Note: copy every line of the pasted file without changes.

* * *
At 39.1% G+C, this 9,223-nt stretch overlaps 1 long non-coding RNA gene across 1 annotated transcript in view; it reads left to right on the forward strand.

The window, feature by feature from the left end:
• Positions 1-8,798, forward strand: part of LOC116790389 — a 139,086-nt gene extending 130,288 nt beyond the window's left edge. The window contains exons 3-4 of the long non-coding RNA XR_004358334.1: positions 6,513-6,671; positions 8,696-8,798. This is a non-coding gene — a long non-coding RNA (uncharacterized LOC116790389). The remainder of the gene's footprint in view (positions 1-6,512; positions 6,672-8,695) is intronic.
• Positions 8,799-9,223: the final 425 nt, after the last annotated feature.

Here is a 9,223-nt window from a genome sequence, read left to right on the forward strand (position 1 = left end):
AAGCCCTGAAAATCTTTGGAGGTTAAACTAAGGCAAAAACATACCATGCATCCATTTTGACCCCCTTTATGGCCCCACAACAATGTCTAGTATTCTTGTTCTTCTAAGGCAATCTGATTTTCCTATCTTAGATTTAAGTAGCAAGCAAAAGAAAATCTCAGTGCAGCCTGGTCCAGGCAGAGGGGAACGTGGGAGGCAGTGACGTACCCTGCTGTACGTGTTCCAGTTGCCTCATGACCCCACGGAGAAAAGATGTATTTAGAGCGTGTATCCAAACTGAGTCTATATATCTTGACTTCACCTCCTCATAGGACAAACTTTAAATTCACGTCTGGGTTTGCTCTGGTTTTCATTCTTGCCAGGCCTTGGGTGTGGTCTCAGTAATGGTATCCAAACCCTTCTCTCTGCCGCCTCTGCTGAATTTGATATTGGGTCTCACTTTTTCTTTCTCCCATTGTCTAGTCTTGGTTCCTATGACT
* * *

At 39.1% G+C, this 9,223-nt stretch overlaps 1 long non-coding RNA gene across 1 annotated transcript in view; it reads left to right on the forward strand.

The window, feature by feature from the left end:
• Positions 1-8,798, forward strand: part of LOC116790389 — a 139,086-nt gene extending 130,288 nt beyond the window's left edge. The window contains exons 3-4 of the long non-coding RNA XR_004358334.1: positions 6,513-6,671; positions 8,696-8,798. This is a non-coding gene — a long non-coding RNA (uncharacterized LOC116790389). The remainder of the gene's footprint in view (positions 1-6,512; positions 6,672-8,695) is intronic.
• Positions 8,799-9,223: the final 425 nt, after the last annotated feature.

Here is a 9,223-nt window from a genome sequence, read left to right on the forward strand (position 1 = left end):
AAGCCCTGAAAATCTTTGGAGGTTAAACTAAGGCAAAAACATACCATGCATCCATTTTGACCCCCTTTATGGCCCCACAACAATGTCTAGTATTCTTGTTCTTCTAAGGCAATCTGATTTTCCTATCTTAGATTTAAGTAGCAAGCAAAAGAAAATCTCAGTGCAGCCTGGTCCAGGCAGAGGGGAACGTGGGAGGCAGTGACGTACCCTGCTGTACGTGTTCCAGTTGCCTCATGACCCCACGGAGAAAAGATGTATTTAGAGCGTGTATCCAAACTGAGTCTATATATCTTGACTTCACCTCCTCATAGGACAAACTTTAAATTCACGTCTGGGTTTGCTCTGGTTTTCATTCTTGCCAGGCCTTGGGTGTGGTCTCAGTAATGGTATCCAAACCCTTCTCTCTGCCGCCTCTGCTGAATTTGATATTGGGTCTCACTTTTTCTTTCTCCCATTGTCTAGTCTTGGTTCCTATGACT